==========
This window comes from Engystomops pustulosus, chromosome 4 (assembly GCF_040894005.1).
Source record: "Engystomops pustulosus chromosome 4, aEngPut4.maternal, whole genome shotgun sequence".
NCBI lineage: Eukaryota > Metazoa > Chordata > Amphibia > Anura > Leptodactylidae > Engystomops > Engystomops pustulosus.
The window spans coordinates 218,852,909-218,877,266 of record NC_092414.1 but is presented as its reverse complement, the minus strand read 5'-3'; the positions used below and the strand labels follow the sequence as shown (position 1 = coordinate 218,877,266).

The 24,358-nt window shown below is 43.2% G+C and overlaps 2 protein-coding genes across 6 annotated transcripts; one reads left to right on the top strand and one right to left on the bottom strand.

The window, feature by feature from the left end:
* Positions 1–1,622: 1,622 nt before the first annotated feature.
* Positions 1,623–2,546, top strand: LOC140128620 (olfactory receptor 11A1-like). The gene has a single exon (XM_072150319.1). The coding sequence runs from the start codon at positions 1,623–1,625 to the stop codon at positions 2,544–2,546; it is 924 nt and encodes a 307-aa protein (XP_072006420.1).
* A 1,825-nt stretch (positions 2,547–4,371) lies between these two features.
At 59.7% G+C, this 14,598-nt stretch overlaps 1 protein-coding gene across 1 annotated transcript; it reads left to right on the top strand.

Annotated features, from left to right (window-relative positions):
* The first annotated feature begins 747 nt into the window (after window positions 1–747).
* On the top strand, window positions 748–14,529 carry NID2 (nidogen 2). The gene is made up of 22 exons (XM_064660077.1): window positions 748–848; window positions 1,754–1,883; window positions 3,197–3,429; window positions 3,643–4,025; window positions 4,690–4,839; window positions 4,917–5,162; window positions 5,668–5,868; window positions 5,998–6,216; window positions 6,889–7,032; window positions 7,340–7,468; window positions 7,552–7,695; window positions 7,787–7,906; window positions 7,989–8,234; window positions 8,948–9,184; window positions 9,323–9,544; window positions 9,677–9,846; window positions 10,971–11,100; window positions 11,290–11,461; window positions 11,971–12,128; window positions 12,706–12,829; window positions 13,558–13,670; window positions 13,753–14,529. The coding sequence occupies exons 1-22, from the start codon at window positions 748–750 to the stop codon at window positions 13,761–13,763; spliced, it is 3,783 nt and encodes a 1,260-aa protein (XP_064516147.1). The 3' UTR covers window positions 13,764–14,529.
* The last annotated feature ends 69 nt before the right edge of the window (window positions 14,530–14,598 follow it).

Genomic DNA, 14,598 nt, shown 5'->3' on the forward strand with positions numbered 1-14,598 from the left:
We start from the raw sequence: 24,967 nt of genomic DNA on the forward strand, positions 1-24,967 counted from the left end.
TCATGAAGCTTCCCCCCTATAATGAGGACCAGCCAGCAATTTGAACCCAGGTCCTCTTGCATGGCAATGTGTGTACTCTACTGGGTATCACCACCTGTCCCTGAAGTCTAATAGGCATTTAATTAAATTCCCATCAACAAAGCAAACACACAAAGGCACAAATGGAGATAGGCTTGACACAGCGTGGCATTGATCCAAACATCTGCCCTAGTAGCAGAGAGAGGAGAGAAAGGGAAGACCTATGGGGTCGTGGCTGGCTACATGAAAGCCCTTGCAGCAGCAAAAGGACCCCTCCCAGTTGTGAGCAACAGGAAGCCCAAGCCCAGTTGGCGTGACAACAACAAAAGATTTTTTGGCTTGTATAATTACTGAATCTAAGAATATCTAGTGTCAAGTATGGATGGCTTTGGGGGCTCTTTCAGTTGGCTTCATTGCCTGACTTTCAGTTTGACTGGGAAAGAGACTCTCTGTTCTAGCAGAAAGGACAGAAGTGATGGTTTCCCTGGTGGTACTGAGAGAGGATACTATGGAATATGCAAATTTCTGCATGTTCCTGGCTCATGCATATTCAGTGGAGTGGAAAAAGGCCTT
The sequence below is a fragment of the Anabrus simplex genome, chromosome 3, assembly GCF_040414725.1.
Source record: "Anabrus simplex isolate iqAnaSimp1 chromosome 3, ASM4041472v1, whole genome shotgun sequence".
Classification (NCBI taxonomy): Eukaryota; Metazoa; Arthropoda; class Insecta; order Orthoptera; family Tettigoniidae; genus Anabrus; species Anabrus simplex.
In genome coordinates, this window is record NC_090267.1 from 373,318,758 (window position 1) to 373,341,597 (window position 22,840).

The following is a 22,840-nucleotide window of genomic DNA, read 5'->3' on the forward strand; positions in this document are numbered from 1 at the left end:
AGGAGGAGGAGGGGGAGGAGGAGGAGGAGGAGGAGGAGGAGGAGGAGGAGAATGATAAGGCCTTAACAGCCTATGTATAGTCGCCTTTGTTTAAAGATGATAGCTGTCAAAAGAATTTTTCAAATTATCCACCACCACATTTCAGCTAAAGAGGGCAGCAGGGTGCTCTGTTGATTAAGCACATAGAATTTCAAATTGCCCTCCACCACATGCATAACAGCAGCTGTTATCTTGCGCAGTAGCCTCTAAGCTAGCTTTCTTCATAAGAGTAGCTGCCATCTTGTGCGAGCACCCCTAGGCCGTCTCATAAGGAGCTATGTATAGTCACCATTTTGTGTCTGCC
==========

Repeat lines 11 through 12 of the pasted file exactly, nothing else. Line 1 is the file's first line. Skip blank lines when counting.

Annotated features, from left to right (window-relative positions):
* The first annotated feature begins 747 nt into the window (after window positions 1–747).